9 January 2024
An ARC West evaluation of SHaRED has shown the programme to be successful in reducing emergency department (ED) attendance and hospital admissions among ‘high impact users’ of EDs. Results of the Health Innovation West of England programme, which aims to improve how these patients are managed, have been published in BMJ Open Quality.
In England, patients who attend EDs five or more times a year represent 2% of attendees but account for 11% of attendances. These patients are known as high impact users who often experience extremely challenging situations.
The SHarED (Supporting High impact users in Emergency Departments) programme, which was named ‘Urgent and Emergency Care Safety Initiative of the Year’ at the 2023 HSJ Patient Safety Awards, supported ED teams to introduce personalised care plans for high impact users. These plans helped staff to engage with patients about their behaviour and needs, giving recommendations on how to interact with and care for patients. The programme also promoted collaboration between different specialist teams across the health and care system for more integrated care.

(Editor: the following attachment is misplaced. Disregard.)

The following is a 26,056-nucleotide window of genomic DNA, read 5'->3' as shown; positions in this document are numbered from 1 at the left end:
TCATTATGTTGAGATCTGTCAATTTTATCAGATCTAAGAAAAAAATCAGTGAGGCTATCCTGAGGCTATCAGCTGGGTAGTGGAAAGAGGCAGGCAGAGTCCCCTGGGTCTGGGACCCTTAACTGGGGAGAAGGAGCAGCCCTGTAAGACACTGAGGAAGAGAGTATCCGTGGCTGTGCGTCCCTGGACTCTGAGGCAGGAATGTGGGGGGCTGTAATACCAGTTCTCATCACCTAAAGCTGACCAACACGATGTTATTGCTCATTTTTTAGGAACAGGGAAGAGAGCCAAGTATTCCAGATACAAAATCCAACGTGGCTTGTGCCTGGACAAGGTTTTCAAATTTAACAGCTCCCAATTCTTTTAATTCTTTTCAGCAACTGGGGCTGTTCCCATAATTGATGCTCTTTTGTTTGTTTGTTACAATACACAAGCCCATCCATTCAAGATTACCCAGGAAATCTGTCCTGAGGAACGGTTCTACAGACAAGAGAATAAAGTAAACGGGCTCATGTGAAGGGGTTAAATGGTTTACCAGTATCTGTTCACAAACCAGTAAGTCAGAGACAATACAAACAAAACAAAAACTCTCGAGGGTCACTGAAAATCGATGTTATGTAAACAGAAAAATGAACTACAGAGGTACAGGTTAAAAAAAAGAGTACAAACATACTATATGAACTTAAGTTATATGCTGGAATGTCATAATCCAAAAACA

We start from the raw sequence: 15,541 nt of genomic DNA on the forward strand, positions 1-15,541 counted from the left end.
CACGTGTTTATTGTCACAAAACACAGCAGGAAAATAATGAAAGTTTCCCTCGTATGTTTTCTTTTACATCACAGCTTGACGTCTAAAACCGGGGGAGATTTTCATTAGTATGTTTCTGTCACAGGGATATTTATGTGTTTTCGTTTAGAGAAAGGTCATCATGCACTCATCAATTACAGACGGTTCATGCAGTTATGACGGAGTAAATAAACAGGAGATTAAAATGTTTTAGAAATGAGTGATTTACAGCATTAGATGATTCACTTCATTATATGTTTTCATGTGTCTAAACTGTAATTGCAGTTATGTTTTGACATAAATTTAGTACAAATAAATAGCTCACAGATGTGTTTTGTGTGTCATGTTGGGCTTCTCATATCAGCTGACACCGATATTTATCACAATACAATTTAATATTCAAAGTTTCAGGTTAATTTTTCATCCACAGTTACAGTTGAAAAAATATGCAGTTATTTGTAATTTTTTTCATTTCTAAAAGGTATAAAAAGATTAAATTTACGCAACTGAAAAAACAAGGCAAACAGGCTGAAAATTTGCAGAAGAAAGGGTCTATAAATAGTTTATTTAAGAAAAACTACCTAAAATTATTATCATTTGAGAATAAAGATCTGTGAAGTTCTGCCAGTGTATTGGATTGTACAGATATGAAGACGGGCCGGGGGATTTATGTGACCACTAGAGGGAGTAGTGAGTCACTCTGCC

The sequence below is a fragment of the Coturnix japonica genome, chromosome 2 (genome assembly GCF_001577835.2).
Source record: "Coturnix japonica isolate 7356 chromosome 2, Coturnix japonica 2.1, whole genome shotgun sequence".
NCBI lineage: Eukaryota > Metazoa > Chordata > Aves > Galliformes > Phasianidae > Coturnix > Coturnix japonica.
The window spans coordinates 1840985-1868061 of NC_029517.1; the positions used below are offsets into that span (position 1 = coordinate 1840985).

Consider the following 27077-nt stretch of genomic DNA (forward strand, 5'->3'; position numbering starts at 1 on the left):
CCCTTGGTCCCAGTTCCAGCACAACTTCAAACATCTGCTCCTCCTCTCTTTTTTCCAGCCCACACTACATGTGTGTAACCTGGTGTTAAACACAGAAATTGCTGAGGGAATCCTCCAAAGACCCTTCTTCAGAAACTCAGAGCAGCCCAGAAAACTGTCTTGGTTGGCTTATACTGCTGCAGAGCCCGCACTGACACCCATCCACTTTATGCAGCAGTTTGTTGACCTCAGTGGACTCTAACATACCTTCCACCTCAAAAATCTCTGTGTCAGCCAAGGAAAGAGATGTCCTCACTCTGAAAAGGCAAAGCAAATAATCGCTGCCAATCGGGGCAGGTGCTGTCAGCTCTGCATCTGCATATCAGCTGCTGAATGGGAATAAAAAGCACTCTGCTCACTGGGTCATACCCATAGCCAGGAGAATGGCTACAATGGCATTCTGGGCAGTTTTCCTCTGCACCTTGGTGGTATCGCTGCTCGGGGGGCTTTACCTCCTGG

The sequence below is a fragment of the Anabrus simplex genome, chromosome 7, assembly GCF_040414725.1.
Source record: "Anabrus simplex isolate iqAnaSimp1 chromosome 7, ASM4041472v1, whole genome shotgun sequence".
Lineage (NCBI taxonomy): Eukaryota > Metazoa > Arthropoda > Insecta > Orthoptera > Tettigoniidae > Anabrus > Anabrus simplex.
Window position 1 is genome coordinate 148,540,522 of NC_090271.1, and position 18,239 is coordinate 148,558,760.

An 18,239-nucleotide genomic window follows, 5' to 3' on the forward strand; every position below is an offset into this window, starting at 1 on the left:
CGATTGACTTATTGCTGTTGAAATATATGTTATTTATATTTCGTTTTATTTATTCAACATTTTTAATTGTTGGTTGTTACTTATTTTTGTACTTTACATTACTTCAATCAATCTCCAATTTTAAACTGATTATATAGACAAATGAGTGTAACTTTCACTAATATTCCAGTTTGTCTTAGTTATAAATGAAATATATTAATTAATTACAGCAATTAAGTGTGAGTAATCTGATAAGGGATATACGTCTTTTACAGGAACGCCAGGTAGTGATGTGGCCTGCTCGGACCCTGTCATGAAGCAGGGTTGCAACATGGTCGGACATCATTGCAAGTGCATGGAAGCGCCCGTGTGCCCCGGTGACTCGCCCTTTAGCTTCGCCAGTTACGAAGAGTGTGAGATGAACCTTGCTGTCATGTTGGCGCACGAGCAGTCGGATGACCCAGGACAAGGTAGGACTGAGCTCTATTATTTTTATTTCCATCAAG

The evaluation showed SHarED was successful in reducing ED attendance and hospital admissions among high impact users.
Emergency department attendance went down by 33% and hospital admissions reduced by 67% for those high impact users enrolled in SHarED where data was available.
A total of 148 high impact users enrolled in the programme, but the amount of data available for emergency department attendance and hospital admission follow-up varied. Data was available for 86% of SHarED patients for six months before and after being enrolled.
SHarED enabled training on the management of high impact users to be given to 55% of staff across the emergency departments.
Interviews showed the staff involved in the programme felt SHarED was very positive for both emergency department staff and high impact users. They believed care was more appropriate, consistent and person-centred. They also felt patients would experience less stigma if staff were more empowered to help them.
The evaluation, ‘Supporting High-impAct useRs in Emergency Departments (SHarED) quality improvement: a mixed-method evaluation’, published in the BMJ Open Quality, also highlighted how SHarED empowered ED staff and showed that the project improved both care for high impact users and the working conditions of staff.
Overall, it recommended that Integrated Care Boards should consider funding teams focused on these patients and that rollout of the SHarED model could help establish better services and reduce ED attendance and admissions.
Read more about the SHarED project on Health Innovation West of England’s website.